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You and everyone inside your company probably use cloud services to secure their files. But have you ever thought about what happens to your data when these services go down?

That’s where Cloud Redundancy comes in. 

Throughout the time, IT and cybersecurity experts have learned a tough lesson: with superior convenience, comes greater risk (crash, breach, or extended downtime).

Today, you’re going to know different cloud redundancy situations, to avoid the consequences.


What is Cloud Redundancy and How It Works

In short words: Cloud Redundancy is the act of making copies of your data and the systems that host it, for the cyber-disastrous scenarios: if the cloud service itself gets corrupted or becomes unavailable. Call it a back-up of your back-up.

The concept of Cloud Redundancy is not new. For over 15 years or more, businesses have secured secondary back-ups of customers and employee data.

You probably know how cheaper, safer, and faster cloud computing is (compared to the old, alternative technology), but as in any virtual system, there’s always a slight chance of failure.

After all, lower-risk cases (such as upgrading or maintenance) also occur very frequently.

So, how can we guarantee your business continue functioning normally, even in-between a disturbing event? Covering four key areas inside your IT operations: 


  1. Hardware-Level Redundancy – Here, we refer to the machinery that runs the software on which the business is managed over. Contact center application and collaboration tools get inside this formula where, somewhere, somehow, hardware is involved.

    To incorporate it into your network architecture, you could co-locate your devices with a service provider (reasonable cost). Fortunately for you, such service providers manage the hardware themselves and provide uptime assurance.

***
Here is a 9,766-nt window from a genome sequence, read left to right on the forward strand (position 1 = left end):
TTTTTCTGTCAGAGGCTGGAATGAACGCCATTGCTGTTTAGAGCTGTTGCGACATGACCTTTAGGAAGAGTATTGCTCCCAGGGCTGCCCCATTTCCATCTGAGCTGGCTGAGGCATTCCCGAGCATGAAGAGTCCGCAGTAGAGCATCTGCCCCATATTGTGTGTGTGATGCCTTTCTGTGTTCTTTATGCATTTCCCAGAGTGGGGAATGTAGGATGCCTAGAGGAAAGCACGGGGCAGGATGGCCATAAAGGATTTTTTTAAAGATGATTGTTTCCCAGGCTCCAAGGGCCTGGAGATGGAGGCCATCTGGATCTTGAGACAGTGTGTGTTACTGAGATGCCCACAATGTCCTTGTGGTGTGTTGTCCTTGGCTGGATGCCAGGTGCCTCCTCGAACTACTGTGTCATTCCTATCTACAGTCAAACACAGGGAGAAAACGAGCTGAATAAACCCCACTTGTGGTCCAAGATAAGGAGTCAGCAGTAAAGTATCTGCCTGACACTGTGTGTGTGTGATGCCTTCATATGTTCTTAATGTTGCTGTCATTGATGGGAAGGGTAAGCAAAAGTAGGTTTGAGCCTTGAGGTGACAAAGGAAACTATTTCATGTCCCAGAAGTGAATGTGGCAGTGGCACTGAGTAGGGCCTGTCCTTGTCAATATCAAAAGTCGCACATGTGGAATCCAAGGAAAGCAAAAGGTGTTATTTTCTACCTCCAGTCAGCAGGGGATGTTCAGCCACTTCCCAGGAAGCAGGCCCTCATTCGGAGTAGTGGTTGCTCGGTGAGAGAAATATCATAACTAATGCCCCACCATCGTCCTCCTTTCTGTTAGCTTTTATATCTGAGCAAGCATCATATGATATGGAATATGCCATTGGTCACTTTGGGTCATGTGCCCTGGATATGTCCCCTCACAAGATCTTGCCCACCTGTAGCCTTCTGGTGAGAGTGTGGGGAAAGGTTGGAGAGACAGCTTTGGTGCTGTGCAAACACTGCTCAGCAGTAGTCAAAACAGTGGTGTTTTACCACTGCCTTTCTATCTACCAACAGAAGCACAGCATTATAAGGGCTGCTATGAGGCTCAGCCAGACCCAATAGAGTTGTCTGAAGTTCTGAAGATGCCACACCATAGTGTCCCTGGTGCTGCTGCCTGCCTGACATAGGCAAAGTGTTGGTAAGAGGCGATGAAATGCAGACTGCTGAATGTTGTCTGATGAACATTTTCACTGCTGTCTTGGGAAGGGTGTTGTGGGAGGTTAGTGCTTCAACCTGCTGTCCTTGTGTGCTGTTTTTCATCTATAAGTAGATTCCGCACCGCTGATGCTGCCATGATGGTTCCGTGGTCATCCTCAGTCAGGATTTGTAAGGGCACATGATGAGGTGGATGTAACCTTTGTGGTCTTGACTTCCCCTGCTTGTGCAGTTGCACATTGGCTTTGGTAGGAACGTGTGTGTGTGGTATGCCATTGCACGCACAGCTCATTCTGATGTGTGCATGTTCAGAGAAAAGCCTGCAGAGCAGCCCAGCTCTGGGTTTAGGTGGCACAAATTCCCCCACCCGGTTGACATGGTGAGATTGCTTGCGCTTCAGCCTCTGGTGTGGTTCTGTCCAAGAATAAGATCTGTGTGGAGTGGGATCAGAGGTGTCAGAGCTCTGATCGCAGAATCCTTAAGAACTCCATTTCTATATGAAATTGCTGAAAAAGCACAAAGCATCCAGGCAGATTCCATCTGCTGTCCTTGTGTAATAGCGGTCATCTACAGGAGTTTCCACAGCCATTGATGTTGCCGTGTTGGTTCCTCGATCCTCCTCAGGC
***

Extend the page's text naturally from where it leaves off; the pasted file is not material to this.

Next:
2. Process Redundancy – Some processes are more critical to business operations than others. And if you don’t determine which inside your business are most critical, and which aren’t, then it can get expensive quickly if you want a fully redundant solution to all of your process nodes inside the architecture.Along with your IT team or our Cybersecurity experts, you will be capable of mapping out which to focus on first.
  3. Network Redundancy – If your carrier’s one gets down, could you pick another one to handle the loading traffic?  A fact to save your back: all provider’s service-level agreements include information around redundancy availability. This is important because different providers don’t necessarily mean a secure network redundancy.
  4. Geographic Redundancy – Replicating data from two or more separated location is an essential reality to cloud usage.  These are often located with enough space in-between to prevent damages from disastrous events.When and If possible, contact your service providers to make sure it’s all working as automatically as possible. After all, natural disasters, power outages, and sabotage could mean threaten your online operations when you less expect it.


It’s vital to have redundancy built into your network architecture to protect against these outcomes.

All of the previous events depend on probabilities, and some of them are even inevitable. But that doesn’t mean you have to keep your architecture broken and vulnerable.

Instead, a reputable cloud storage provider can have redundancy built into your network, to ensure all your data is stored on multiple machines (in compliance with industry regulations).

Of course, there’s more than simple data duplication. 

Cloud redundancy also means connectivity power.

Are you ready to take your business to the cloud? We can set it up for you today!

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